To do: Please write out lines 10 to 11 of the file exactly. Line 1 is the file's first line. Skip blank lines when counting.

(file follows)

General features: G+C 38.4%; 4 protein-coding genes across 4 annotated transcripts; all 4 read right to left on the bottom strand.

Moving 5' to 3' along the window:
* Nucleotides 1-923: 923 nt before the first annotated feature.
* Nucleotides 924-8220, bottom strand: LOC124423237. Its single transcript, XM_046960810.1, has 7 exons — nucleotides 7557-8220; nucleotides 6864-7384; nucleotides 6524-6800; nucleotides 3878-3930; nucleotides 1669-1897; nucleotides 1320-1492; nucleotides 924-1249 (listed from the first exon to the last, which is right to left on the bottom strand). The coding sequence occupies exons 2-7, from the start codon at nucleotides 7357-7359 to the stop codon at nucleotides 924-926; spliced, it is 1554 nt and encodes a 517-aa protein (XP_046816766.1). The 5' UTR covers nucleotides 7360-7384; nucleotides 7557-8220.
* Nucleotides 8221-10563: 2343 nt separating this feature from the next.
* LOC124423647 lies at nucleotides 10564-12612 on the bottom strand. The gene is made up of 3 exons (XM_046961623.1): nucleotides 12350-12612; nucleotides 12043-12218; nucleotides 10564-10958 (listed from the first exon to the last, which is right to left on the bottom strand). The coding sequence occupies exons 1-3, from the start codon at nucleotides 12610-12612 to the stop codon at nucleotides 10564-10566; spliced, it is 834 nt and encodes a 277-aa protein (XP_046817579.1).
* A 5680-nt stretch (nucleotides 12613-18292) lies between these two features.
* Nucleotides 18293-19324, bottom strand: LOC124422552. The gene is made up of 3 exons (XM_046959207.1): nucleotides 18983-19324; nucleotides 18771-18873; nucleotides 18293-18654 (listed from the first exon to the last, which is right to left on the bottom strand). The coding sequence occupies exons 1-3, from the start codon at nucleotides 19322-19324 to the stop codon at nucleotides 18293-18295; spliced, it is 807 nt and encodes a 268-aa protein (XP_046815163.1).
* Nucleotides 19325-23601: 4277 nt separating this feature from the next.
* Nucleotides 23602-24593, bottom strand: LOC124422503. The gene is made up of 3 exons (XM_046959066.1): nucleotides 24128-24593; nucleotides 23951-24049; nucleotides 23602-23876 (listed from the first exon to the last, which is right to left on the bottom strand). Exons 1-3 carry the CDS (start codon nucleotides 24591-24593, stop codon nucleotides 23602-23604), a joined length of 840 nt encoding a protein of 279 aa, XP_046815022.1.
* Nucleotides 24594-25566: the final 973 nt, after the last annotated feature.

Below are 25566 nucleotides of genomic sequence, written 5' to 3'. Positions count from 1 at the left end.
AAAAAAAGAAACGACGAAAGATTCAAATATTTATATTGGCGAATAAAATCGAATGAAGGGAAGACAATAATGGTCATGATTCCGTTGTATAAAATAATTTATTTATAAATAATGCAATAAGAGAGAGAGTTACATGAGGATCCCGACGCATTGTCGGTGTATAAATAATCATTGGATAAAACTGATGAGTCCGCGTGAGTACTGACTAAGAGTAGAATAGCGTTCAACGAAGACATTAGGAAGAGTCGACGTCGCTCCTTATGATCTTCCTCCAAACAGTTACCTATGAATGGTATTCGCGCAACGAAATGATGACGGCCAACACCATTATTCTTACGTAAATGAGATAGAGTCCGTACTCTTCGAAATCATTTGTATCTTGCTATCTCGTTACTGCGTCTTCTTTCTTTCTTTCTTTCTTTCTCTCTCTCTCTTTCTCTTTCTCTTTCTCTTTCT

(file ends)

* Nucleotides 23602-24593, bottom strand: LOC124422503. The gene is made up of 3 exons (XM_046959066.1): nucleotides 24128-24593; nucleotides 23951-24049; nucleotides 23602-23876 (listed from the first exon to the last, which is right to left on the bottom strand). Exons 1-3 carry the CDS (start codon nucleotides 24591-24593, stop codon nucleotides 23602-23604), a joined length of 840 nt encoding a protein of 279 aa, XP_046815022.1.
* Nucleotides 24594-25566: the final 973 nt, after the last annotated feature.